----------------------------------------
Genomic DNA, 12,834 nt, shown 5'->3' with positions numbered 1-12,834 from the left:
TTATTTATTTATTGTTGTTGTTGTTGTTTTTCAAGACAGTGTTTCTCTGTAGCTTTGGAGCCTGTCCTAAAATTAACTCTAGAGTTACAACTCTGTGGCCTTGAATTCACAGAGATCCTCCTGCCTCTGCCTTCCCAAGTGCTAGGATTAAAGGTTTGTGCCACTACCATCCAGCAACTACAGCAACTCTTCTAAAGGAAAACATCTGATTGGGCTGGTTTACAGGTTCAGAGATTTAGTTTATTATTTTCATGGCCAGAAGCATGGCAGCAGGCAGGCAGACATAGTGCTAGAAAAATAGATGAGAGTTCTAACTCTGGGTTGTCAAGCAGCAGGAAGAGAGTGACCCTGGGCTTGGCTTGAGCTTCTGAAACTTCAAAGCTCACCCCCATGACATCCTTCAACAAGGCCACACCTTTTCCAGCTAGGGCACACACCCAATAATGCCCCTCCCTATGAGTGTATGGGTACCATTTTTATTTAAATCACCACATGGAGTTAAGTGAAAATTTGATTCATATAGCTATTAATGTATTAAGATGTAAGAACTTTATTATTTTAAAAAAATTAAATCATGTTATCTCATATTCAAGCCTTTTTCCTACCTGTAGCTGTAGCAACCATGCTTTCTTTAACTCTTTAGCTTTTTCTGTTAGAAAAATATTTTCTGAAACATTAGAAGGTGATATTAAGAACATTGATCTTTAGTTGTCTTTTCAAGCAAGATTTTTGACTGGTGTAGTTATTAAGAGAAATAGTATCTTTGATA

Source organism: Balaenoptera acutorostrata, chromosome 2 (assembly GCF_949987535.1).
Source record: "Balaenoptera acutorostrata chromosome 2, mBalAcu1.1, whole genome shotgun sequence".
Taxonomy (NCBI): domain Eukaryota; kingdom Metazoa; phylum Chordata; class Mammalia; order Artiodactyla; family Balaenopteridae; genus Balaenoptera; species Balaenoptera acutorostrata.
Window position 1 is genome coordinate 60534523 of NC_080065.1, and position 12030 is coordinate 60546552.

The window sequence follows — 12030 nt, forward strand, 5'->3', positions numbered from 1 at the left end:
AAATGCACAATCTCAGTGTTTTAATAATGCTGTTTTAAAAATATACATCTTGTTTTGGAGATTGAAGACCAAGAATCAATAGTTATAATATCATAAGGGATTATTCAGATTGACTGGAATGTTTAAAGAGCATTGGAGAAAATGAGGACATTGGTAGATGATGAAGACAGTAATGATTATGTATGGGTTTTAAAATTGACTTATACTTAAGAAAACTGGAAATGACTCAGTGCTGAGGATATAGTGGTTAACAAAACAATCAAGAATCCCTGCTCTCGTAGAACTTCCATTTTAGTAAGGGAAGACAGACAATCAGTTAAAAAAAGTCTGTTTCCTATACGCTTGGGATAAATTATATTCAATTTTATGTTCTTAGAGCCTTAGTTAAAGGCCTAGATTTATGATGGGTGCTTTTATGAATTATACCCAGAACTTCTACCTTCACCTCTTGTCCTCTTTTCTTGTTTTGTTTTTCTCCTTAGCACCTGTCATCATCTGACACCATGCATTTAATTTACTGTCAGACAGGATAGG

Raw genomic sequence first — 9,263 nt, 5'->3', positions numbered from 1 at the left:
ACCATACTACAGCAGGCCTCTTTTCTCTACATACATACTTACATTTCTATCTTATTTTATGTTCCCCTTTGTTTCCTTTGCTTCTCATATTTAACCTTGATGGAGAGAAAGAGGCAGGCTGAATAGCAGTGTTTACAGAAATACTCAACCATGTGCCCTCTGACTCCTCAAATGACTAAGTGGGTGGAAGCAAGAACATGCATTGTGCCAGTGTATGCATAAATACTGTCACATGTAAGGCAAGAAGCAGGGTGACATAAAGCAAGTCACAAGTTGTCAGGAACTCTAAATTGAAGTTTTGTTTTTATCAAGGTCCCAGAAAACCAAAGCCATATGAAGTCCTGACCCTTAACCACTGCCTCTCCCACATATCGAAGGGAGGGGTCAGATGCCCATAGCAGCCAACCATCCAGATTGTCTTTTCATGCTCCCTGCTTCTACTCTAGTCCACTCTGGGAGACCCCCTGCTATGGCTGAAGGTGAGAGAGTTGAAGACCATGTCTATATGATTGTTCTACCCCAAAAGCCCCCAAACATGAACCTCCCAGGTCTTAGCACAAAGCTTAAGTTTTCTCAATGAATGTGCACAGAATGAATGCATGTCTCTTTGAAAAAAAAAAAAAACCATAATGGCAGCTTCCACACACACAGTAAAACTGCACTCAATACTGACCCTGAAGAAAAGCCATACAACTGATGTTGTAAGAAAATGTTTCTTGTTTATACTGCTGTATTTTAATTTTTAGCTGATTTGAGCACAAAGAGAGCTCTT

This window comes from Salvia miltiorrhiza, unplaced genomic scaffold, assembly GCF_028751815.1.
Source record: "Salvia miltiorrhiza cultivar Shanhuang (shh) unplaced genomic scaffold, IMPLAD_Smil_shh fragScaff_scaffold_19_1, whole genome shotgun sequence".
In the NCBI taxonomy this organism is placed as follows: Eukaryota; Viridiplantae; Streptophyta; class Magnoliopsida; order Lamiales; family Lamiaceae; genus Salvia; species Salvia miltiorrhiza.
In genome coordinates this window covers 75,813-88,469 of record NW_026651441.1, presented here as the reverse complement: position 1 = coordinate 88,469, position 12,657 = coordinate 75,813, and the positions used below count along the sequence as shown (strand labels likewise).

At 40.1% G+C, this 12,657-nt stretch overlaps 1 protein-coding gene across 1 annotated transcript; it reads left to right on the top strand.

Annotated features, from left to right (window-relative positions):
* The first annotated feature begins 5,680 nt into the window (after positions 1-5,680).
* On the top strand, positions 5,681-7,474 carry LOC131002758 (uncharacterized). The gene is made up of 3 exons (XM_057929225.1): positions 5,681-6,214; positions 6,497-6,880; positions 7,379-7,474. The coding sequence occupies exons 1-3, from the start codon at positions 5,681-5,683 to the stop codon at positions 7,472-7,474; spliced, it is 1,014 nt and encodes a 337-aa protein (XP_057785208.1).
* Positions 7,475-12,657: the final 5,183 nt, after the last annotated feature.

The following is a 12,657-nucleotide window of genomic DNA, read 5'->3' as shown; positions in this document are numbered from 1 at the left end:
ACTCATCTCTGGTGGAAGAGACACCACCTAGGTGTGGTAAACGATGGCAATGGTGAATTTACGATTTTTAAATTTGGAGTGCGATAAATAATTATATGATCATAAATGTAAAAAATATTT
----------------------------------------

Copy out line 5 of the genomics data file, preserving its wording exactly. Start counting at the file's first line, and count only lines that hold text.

Taxonomy (NCBI): domain Eukaryota; kingdom Metazoa; phylum Chordata; class Mammalia; order Artiodactyla; family Balaenopteridae; genus Balaenoptera; species Balaenoptera acutorostrata.